Asn — — — 18% — 21% — — 13% —
Asp — — — 28% — 13% — — — 53%
Cys — — —  7% — 21% — — — —
Glu — — — 11% — 19% — —  3% —
Gln — — — — — — — — — —
Gly — — 18% 12% — 63% — — 10% —
His — — 20% 18% — 11% — — — —
Ile — — 35% 20% —  7% — — 23% —
Leu — — —  8% — 24% — — 13% —
Lys — — — — — — — — — —
Met — — —  6% — 24% — — — —
Phe — — 44%  9% —  6% — — 13% —
Pro — — — — — — — — — —
Ser — — —  8% — 24% — — — —
Thr — — — — — — — — — —
Trp — — —  6% — 26% — — — —
Tyr — — — 18% — 29% — — — —
Val — — —  6% — 17% — — — —
Total: 60

Example 6 Evaluation of Purified Enzymes Based on SV Plot

SV plots were obtained for several mutant GDHs which showed improved substrate specificity in Example 5. Each mutant GDH was purified in the same manner as in Example 3. The results are shown in FIGS. 7 and 8 and Table 8.

As a result, it was confirmed that the reaction ratios (specific activity for maltose/specific activity for glucose) of the purified enzymes were also improved and became lower than that of the wild type at all the examined substrate concentrations. Further, since the results were substantially consistent with the measurement results using the crude enzyme solutions in Example 5, sufficient feasibility of screening for modified enzymes using crude enzymes could be confirmed. Further, modified enzymes to be used for a glucose sensor were selected from these candidates. For this purpose, since the blood maltose level elevates up to 200 mg/dl even at most, attentions were paid particularly to the reaction ratios at the substrate concentrations of 180 and 90 mg/dl. As a result, 472Asp475His was selected as a candidate of which reactivity to glucose was not so decreased compared with the wild type, and 472Glu475Tyr was selected as a candidate of which reactivity to glucose decreased but hardly reacted with maltose.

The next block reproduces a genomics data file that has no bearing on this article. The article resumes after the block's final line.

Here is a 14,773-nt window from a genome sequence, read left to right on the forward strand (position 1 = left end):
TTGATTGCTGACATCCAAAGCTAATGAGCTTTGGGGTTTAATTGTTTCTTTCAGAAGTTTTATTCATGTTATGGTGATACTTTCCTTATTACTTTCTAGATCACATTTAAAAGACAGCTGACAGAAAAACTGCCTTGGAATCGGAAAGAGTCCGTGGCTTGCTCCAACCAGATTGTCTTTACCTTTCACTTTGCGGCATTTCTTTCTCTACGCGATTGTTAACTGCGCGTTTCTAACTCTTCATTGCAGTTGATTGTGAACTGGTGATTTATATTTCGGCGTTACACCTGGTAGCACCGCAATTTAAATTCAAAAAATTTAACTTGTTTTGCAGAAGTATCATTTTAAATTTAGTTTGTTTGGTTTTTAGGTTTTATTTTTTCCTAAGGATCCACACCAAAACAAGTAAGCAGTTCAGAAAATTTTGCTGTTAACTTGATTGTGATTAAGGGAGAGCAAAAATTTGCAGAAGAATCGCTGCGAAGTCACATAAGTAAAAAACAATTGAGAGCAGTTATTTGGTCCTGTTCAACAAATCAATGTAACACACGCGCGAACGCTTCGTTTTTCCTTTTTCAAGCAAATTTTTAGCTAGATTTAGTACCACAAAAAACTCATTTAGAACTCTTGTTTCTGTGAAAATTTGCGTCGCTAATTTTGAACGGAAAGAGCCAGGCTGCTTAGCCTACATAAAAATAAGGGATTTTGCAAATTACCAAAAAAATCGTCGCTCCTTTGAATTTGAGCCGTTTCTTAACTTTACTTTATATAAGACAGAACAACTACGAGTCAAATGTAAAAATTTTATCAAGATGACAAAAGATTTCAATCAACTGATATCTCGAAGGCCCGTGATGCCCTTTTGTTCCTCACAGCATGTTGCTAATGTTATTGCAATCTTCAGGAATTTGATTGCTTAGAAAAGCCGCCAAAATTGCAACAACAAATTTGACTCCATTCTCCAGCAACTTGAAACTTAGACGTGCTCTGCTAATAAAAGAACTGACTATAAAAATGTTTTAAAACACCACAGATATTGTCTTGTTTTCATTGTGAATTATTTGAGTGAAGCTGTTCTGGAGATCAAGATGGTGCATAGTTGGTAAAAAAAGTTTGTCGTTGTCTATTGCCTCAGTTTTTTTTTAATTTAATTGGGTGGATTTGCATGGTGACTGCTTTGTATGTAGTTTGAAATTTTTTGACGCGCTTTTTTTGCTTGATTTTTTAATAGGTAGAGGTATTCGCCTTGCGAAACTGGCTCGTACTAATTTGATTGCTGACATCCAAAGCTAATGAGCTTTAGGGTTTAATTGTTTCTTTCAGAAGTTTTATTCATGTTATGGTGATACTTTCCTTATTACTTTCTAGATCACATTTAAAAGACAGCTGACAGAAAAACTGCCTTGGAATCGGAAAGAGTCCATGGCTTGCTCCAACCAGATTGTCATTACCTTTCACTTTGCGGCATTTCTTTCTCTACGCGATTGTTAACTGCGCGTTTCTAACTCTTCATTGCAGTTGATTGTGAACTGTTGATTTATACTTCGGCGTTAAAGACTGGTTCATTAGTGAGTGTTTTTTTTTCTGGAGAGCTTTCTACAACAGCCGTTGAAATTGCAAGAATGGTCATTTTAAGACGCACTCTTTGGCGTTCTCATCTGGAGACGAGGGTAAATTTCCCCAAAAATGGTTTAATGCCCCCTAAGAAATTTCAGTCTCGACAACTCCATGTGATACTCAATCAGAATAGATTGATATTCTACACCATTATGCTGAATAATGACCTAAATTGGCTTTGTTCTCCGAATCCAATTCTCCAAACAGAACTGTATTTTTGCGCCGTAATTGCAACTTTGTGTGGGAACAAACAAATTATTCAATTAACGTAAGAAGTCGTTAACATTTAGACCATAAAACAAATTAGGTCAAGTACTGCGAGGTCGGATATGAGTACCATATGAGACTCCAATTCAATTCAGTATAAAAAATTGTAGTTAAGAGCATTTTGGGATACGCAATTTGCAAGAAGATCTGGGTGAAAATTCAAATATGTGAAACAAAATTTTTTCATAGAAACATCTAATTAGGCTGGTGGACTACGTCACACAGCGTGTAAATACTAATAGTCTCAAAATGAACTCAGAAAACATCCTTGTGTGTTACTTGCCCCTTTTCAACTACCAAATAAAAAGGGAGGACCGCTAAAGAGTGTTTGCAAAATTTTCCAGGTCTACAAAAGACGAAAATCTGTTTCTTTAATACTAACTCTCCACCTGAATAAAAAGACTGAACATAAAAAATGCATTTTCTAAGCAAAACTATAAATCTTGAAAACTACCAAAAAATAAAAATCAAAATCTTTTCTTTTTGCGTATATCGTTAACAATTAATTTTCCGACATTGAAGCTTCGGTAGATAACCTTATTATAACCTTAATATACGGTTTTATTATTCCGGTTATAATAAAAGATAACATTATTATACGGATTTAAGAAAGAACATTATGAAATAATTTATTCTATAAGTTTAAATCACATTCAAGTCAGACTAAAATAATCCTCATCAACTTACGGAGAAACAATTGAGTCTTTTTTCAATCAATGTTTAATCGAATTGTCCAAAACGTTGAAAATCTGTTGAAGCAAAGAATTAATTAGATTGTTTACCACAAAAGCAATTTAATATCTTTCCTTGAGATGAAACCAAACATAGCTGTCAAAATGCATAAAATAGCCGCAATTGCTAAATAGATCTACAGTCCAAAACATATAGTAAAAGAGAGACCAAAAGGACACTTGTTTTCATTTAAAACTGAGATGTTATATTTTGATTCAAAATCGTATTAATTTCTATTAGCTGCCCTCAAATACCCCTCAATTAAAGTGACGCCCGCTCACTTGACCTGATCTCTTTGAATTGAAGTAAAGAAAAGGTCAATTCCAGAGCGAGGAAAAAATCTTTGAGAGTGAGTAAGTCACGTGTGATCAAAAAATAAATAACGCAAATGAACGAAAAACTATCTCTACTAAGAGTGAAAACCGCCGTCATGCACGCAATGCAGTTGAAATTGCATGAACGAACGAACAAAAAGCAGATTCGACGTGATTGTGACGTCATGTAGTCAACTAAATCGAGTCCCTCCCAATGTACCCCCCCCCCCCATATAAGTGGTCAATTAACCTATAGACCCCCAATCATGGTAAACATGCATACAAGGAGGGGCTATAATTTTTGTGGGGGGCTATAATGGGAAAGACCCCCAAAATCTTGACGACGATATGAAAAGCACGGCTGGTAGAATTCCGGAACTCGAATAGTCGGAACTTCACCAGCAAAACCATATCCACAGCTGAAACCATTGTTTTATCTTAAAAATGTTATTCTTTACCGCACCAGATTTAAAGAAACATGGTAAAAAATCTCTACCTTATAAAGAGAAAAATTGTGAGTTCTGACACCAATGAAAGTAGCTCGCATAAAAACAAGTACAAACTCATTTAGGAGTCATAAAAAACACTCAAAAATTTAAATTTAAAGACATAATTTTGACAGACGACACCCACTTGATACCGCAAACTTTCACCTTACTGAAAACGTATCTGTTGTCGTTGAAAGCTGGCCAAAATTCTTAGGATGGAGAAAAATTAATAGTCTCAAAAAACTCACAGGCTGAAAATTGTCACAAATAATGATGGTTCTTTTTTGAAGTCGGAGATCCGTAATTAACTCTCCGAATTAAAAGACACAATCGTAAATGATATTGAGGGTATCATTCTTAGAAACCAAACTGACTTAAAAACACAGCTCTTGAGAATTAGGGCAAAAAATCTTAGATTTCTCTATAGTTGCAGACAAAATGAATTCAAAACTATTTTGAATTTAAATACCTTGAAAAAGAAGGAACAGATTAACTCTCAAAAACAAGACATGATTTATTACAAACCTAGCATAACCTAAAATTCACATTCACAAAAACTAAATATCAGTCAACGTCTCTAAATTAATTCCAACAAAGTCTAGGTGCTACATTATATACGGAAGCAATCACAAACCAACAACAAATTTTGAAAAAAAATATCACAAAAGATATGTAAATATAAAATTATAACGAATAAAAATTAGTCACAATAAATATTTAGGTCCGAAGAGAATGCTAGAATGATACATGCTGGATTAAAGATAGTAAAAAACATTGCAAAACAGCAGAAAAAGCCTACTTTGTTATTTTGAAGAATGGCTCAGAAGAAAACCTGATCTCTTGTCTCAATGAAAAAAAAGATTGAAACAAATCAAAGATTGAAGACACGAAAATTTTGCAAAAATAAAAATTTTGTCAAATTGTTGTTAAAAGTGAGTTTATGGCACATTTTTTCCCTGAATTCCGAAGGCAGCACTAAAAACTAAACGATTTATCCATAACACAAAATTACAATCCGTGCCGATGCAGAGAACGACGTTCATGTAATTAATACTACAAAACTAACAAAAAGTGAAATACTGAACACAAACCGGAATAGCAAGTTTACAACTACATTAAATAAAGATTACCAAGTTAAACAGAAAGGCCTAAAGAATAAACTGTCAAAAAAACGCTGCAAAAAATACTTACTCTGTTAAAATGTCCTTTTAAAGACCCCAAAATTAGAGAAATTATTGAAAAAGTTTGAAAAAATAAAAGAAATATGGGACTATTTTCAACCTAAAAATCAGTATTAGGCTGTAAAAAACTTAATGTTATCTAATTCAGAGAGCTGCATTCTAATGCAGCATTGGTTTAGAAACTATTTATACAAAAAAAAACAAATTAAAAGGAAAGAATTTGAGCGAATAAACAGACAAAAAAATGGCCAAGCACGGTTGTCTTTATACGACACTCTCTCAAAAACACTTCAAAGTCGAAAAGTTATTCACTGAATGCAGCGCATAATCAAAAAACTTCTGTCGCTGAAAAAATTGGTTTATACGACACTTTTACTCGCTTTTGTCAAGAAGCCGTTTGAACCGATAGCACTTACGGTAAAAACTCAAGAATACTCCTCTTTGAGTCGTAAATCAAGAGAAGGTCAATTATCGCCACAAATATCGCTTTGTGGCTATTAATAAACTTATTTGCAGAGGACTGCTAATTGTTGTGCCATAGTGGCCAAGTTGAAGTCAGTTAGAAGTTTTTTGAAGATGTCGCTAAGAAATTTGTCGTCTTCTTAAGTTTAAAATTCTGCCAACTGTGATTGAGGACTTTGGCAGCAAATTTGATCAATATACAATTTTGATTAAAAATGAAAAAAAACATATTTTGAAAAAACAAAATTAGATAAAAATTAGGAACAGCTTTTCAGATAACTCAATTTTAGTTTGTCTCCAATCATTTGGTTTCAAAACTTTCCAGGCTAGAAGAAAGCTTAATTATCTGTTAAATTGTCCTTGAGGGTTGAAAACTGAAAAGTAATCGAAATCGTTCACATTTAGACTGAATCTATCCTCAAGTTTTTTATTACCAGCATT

TABLE 8
Evaluation of characteristics of enzymes